Cigna and BorgWarner together analyzed data to see what was driving BorgWarner’s healthcare costs, what health risks they saw in their population and what they could do about it.
“We came up with specific recommendations about what’s working well and what are the best practices, what other employers are doing and what are their options,” said Charles Smith, chief medical officer for Cigna National Accounts. “‘Here’s where we see some real opportunities, and here’s what you can do about them.’ That’s been part of an ongoing dialogue.”
Under the plan they engineered, workers earn points that they can put toward a reduction in their 20% premium. Earn more than five points, and you don’t pay anything.
Another key feature of the plan is “keeping things simple,” something employees specifically requested in surveys. Previously, BorgWarner had a variety of health and wellness programs for employees, “but they were fragmented,” says DuFour. “If there were too many numbers to call, and too many people to try to figure out who they need to talk to to receive the right service, then they just threw their hands in the air and say, ‘I’m not going to engage,’” says DuFour.
Medical, healthcare coaching and disability are now all with Cigna, so the personal healthcare coach has access to the patient’s medical history and prescribed drugs. The hope is that this will speed up the intake process and make it easier for the coach to suggest appropriate health and wellness programs.
The healthcare coaching is done through a BorgWarner-designated team at Cigna. “We asked them, on top of having the one number for health coaching, could we have that number be to a BorgWarner team-- people that are familiar with BorgWarner and our plan design,” says DuFour. “Right now we are doing a FitBit walking challenge across the U.S., as well as a few global locations, and we wanted to make sure that our health coaches were aware of that. So if somebody is struggling with weight, they can say, ‘Oh, did you know that your location’s having this walking challenge? Why don’t you participate in that as part of your routine.’” Healthcare coaches also visit BorgWarner sites for meet and greets and health fairs.
In addition, BorgWarner rolled out wellness clinics staffed by Cigna nurse practitioners or physician assistants at all of its large sites. Visits are free for employees and in some cases also dependents 13 and older. “We aren’t there to replace that relationship with the primary care physician, but boy, for episodic care like a sinus infection” it comes in handy, says DuFour. “When you work in production, people don’t want to take time off the line and away from work in order to sit in a doctor’s office.”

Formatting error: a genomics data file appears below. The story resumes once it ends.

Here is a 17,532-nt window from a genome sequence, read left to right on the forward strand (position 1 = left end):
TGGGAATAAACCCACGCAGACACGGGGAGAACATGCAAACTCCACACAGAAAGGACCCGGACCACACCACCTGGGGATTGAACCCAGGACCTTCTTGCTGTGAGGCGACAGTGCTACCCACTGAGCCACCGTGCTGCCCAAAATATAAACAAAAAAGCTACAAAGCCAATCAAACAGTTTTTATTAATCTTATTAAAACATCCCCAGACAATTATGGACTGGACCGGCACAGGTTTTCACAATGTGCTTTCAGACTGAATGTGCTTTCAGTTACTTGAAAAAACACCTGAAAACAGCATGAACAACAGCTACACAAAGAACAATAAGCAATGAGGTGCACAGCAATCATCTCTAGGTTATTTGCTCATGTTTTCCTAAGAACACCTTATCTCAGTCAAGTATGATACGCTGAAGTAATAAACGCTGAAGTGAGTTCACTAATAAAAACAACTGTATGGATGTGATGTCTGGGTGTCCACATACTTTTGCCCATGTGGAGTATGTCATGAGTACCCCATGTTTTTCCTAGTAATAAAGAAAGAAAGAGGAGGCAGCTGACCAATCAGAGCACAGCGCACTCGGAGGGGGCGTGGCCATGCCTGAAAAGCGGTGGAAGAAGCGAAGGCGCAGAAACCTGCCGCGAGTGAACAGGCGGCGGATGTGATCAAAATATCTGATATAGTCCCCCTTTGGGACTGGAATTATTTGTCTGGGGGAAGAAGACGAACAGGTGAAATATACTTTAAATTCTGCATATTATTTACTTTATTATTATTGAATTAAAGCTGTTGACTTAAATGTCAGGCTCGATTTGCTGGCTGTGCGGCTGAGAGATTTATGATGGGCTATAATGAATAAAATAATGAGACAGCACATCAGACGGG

For smaller locations that don’t have a clinic, BorgWarner investigated offering telemedicine but decided against it because they would have had to enlist another vendor. “Cigna right now, their telemedicine program would require us to do all locations as opposed to picking our smaller facilities,” DuFour said. They talked to employees about the possibility of another vendor, but they were “hesitant,” says DuFour, because the outside clinicians would not be able to access their health history.
One thing BorgWarner is still tweaking is the online component of the healthcare plan. “We’ve had to think about how we can get our hourly people [online] that don’t have access to a computer at work or at home,” says DuFour. “We continue to struggle a bit with that, which is part of the reason why we don’t provide rewards for online coaching. We really want it to be over the phone.”
But overall, DuFour is pleased with how things have shaped up. “I think our numbers speak volumes that it’s not just through risk shifting to employees that we find our lower cost relative to our peer companies,” says DuFour. And by keeping costs down and showing them a clear path, “I think our employees feel like we have respect for them.”